The Ultimate Guide to Finding and Hiring a World-Class Marketing Manager

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When you first start your business, you’re wearing every hat—you’re overseeing every single aspect of the company:

Accounting, check. 

Sales outreach, add it to your to-do list.

Administrative work, it’s not going to do itself.

And let’s not forget, you’re the full-time Marketing director, too.

Your list of roles and responsibilities goes on. And these things add up quickly. Most entrepreneurs suffer from the belief that they can do it all. But eventually, there will come a time when you’ll have to admit that doing everything yourself is no longer effective. 

So that’s why we’ve created the last guide you’ll ever need to help you find and hire someone you can trust to take some work off of your plate.

Signs that it’s time to hire someone to help you

1. When you just can’t seem to find enough time 

When you’re spread too thin tending to every other aspect of your business, your days start to get longer and longer. Your to-do list becomes more than just a list—it becomes pages. And things start to get put on the back burner—like your marketing efforts.

2. When you’re constantly fixing mistakes and putting out fires

When you’re strapped for time and in a hurry, the quality of your work suffers. Mistakes happen—and you’re busy fixing things instead of creating. 

Marketing mistakes can cost your business a lot of lost revenue. When this happens, it’s time to take a step back and look for additional help.

3. When you find yourself doing repetitive tasks

As the business owner, your attention should be focused on leading, pitching your products/services, and managing your big picture operations. 

If you’re finding yourself working on a laundry list of repetitive tasks like social media scheduling, managing clients, or preparing marketing reports, it’s time to bring in help to allow you to focus on the big picture.

4. When you lack consistency in your marketing efforts

If you want your campaigns to produce results, your marketing needs constant attention and consistent effort. Writing a random blog post every couple of months, sending a one-off email promoting a new product, or following a content calendar sometimes—isn’t going to cut it.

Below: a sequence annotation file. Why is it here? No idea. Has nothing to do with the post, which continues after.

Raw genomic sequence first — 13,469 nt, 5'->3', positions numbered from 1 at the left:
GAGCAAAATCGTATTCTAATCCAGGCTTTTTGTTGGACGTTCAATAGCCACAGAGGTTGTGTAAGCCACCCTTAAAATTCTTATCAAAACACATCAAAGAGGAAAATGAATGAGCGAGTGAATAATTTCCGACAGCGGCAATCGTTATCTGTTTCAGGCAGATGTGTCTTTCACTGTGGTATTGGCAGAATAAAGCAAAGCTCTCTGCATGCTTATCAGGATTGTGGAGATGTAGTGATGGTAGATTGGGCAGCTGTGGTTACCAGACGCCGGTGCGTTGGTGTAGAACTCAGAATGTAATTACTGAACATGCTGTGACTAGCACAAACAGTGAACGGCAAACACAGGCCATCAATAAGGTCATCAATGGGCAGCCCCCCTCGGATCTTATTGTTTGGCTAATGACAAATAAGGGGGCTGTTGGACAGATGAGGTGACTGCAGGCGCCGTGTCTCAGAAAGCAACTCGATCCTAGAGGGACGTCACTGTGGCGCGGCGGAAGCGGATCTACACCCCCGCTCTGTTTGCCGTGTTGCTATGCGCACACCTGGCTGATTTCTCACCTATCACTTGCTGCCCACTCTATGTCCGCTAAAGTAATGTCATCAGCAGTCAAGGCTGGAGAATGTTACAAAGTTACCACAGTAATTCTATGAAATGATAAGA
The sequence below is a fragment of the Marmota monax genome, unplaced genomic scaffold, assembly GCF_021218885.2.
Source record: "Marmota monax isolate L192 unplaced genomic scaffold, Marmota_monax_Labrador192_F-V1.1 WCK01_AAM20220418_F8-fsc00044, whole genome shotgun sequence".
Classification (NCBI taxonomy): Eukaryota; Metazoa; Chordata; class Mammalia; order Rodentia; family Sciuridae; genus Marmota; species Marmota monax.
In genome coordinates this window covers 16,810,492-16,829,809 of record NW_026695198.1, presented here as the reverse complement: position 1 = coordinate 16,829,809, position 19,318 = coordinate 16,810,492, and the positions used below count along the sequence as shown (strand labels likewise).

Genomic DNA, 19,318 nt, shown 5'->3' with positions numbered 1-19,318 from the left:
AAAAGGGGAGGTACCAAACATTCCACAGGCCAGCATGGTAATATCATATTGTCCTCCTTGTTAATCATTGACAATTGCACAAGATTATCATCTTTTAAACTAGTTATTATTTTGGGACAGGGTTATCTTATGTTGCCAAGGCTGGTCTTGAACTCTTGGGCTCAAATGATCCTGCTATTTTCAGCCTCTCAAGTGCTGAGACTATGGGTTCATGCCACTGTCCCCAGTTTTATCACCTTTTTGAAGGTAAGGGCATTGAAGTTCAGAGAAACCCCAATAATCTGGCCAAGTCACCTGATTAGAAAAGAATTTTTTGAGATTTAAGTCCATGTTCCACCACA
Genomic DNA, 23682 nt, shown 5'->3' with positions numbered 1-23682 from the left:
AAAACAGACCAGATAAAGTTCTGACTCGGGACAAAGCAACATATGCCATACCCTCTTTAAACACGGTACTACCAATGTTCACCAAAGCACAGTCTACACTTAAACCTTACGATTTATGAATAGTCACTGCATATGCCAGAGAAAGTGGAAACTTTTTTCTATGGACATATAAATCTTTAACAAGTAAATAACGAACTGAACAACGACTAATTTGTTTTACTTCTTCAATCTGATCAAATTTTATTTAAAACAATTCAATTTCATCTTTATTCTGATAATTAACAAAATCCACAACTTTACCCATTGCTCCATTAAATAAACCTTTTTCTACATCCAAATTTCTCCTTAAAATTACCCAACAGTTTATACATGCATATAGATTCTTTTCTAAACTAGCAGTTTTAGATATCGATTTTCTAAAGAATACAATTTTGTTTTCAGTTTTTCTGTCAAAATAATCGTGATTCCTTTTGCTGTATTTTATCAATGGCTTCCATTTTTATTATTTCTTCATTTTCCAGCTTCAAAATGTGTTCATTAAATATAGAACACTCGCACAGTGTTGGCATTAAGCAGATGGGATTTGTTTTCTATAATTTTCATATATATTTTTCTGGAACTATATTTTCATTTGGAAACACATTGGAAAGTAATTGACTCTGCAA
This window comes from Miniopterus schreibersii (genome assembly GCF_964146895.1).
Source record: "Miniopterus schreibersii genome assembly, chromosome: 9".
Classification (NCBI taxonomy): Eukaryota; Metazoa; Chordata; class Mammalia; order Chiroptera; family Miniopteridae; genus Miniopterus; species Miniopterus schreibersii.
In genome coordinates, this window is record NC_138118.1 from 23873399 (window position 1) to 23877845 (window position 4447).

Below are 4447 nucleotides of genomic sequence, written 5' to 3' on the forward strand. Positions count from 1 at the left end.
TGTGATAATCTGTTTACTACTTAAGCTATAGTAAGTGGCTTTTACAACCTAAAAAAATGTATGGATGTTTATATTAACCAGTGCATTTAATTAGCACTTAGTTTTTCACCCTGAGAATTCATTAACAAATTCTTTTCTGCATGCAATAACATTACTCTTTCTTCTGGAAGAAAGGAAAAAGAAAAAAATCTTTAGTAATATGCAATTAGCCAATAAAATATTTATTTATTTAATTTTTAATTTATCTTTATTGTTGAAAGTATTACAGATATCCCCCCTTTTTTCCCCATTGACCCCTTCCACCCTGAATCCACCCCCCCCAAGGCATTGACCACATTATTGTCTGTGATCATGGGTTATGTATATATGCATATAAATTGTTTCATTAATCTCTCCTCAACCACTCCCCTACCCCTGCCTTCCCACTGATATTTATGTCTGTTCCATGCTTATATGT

You can’t expect the garden to grow if you don’t water it.

If you can relate to any of these telltale signs, it’s time to bring in someone who can tend to marketing your business, regularly—like a Marketing Manager. The job is too important to do in your spare time.

What a Marketing Manager does

A Marketing Manager helps with daily marketing activities and initiatives of a company. 

They work on building brand awareness, managing social media, planning and implementing marketing campaigns, creating content for SEO and traffic growth, tracking and analyzing performance data, and the list goes on. 

To be sure you’re hiring the right person for the job, you need to know what to look for in a Marketing Manager. 

What a typical day looks like for a Marketing Manager

Each day can be different, but some of the most common activities you can delegate to a Manager are things like

  • Creating content for publishing on your blog
  • Managing and engaging with social media accounts
  • Writing newsletters to send out to your list
  • Designing collateral and assets for social media
  • Writing landing page copy to support promotional campaign

These are a few things that may take up the day for a Marketing Manager. They often wear many different hats and usually have a long list of responsibilities. 

The skills to look for when you’re hiring a Marketing Manager

These are the 6 core skills you should look for when you’re hiring someone in-house to help with marketing. 

1. Creativity—they’re creative. They use out-of-the-box thinking to ideate and develop strategies on how to drive growth for your business.

2. Writing—they’ll be responsible for creating a lot of content. It’s imperative they understand how to write for audiences in a way that captures their attention and connects with them on a deeper level.

3. Research—they’re investigators. They need solid research skills to keep up with new trends in the industry as it relates to your business’ target audience.

4. Omni-channel and social savvy—they’re a versatile marketer. They understand that the customer journey isn’t linear. They should know how to implement marketing tactics and strategies across all marketing channels: email, social, paid, SEO, and content.

5. Critical thinking—they’re inquisitive and analytical. They should be able to understand and leverage data to guide marketing decisions and the overall strategy.

6. Project management
—they’re a project management pro. They should know how to juggle and manage multiple projects and initiatives at once.

What a job description for a Marketing Manager position should include

The job itself varies based on the needs of your company. Here’s an example job description including the core responsibilities and qualifications you should include in your Marketing Manager job post: